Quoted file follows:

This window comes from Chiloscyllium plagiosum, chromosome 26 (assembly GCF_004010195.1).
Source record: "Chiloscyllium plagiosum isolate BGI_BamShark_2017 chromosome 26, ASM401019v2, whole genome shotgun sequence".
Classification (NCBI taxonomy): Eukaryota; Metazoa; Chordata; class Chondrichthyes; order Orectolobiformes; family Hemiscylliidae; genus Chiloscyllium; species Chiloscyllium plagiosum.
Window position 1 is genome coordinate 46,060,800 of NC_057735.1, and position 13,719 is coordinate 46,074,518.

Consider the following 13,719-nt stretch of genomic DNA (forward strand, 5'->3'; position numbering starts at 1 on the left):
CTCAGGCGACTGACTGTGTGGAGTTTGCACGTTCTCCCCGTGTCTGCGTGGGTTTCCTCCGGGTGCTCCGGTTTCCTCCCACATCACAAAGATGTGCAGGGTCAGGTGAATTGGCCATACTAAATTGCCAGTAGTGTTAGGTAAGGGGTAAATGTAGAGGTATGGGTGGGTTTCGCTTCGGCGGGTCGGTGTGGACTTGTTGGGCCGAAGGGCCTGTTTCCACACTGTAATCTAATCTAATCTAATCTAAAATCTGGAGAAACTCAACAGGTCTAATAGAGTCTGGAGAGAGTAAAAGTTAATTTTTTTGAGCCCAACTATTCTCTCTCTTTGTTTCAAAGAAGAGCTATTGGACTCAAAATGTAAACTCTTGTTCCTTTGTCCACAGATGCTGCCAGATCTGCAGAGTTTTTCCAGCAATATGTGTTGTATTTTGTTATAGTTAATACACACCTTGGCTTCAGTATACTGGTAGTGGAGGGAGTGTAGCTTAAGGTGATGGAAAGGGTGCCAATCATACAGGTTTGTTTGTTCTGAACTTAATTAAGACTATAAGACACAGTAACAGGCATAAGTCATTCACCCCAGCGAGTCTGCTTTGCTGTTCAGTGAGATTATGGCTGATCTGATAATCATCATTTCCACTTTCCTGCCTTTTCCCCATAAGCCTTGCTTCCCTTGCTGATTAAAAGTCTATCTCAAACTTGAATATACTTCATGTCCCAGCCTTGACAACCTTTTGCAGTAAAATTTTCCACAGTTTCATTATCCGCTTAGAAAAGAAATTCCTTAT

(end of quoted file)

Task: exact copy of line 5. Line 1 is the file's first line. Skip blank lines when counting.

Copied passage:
Consider the following 13,719-nt stretch of genomic DNA (forward strand, 5'->3'; position numbering starts at 1 on the left):